Objective: The authors examined the proposed immaturity hypothesis, which suggests that younger children may have developmental immaturity and not ADHD, using data from a large, clinically referred population of individuals with and without ADHD.
Method: The sample consisted of individuals with and without an ADHD diagnosis, ascertained from ongoing studies in our laboratory, born in August (Younger Cohort N = 562) and born in September (Older Cohort N = 529). The authors compared studywide diagnosis rates of ADHD, ADHD familiality patterns, ADHD symptoms, psychiatric comorbidity, and functional impairments between the two cohorts.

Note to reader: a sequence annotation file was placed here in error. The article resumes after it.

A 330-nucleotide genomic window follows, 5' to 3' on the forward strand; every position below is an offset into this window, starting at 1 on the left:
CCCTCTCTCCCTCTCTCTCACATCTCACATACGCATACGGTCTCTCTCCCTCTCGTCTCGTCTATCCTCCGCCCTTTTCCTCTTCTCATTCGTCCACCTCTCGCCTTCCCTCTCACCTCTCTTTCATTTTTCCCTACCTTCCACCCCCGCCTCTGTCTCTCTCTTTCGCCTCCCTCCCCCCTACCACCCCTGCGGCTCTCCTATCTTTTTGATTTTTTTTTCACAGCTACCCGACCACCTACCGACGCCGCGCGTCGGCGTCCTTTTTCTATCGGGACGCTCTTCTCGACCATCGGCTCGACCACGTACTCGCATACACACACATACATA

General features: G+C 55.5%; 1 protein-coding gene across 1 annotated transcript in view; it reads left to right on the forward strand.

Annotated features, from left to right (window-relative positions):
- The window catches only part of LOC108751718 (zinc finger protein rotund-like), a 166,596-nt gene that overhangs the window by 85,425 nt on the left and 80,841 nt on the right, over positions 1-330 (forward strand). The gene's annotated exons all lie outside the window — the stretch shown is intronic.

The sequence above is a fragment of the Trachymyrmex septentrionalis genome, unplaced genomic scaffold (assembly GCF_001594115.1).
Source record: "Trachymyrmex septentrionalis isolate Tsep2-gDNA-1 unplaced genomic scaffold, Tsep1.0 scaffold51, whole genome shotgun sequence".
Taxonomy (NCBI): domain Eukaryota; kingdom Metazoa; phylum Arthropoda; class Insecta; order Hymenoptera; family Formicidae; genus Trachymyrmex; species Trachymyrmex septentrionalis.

Results: Studywide rates of ADHD diagnosis, ADHD-associated symptoms, ADHD-associated impairments, ADHD-associated comorbid disorders, and familiality were similar in the two age cohorts.
Conclusion: Results showed that ADHD-associated familial, clinical, and functional correlates are similar irrespective of age at entry to school, indicating that when ADHD symptoms are present, a diagnosis of ADHD should be considered rather than attributing these symptoms to developmental immaturity.
Keywords: developmental; educational.